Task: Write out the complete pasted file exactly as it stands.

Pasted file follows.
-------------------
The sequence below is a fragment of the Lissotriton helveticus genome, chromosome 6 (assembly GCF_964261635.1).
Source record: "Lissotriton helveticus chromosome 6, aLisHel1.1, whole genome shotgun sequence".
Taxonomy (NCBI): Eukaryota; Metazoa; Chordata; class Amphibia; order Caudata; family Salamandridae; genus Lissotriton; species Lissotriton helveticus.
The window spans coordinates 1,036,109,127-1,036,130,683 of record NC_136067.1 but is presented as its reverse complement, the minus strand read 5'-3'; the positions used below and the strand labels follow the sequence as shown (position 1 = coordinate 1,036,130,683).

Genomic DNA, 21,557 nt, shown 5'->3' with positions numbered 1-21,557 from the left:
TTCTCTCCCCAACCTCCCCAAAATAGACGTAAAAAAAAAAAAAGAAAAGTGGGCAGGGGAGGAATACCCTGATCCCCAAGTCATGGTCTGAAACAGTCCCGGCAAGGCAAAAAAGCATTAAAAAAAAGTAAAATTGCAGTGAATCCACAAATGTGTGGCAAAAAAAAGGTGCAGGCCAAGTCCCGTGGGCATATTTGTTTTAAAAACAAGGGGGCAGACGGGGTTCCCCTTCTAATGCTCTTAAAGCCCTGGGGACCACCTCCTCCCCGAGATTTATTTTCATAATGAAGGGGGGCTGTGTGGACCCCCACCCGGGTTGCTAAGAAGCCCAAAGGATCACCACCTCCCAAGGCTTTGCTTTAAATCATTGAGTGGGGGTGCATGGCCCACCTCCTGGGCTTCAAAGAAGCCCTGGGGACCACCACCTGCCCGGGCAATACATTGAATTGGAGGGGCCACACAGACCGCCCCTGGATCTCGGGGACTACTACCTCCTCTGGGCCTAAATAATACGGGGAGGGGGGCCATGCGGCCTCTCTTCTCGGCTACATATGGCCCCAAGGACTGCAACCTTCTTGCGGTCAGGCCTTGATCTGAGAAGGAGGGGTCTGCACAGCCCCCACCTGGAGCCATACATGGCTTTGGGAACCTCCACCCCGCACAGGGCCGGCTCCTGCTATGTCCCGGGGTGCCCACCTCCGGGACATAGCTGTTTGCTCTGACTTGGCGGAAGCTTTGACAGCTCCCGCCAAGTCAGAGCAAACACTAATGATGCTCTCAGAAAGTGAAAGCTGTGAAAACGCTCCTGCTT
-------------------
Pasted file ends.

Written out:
The sequence below is a fragment of the Lissotriton helveticus genome, chromosome 6 (assembly GCF_964261635.1).
Source record: "Lissotriton helveticus chromosome 6, aLisHel1.1, whole genome shotgun sequence".
Taxonomy (NCBI): Eukaryota; Metazoa; Chordata; class Amphibia; order Caudata; family Salamandridae; genus Lissotriton; species Lissotriton helveticus.
The window spans coordinates 1,036,109,127-1,036,130,683 of record NC_136067.1 but is presented as its reverse complement, the minus strand read 5'-3'; the positions used below and the strand labels follow the sequence as shown (position 1 = coordinate 1,036,130,683).

Genomic DNA, 21,557 nt, shown 5'->3' with positions numbered 1-21,557 from the left:
TTCTCTCCCCAACCTCCCCAAAATAGACGTAAAAAAAAAAAAAGAAAAGTGGGCAGGGGAGGAATACCCTGATCCCCAAGTCATGGTCTGAAACAGTCCCGGCAAGGCAAAAAAGCATTAAAAAAAAGTAAAATTGCAGTGAATCCACAAATGTGTGGCAAAAAAAAGGTGCAGGCCAAGTCCCGTGGGCATATTTGTTTTAAAAACAAGGGGGCAGACGGGGTTCCCCTTCTAATGCTCTTAAAGCCCTGGGGACCACCTCCTCCCCGAGATTTATTTTCATAATGAAGGGGGGCTGTGTGGACCCCCACCCGGGTTGCTAAGAAGCCCAAAGGATCACCACCTCCCAAGGCTTTGCTTTAAATCATTGAGTGGGGGTGCATGGCCCACCTCCTGGGCTTCAAAGAAGCCCTGGGGACCACCACCTGCCCGGGCAATACATTGAATTGGAGGGGCCACACAGACCGCCCCTGGATCTCGGGGACTACTACCTCCTCTGGGCCTAAATAATACGGGGAGGGGGGCCATGCGGCCTCTCTTCTCGGCTACATATGGCCCCAAGGACTGCAACCTTCTTGCGGTCAGGCCTTGATCTGAGAAGGAGGGGTCTGCACAGCCCCCACCTGGAGCCATACATGGCTTTGGGAACCTCCACCCCGCACAGGGCCGGCTCCTGCTATGTCCCGGGGTGCCCACCTCCGGGACATAGCTGTTTGCTCTGACTTGGCGGAAGCTTTGACAGCTCCCGCCAAGTCAGAGCAAACACTAATGATGCTCTCAGAAAGTGAAAGCTGTGAAAACGCTCCTGCTT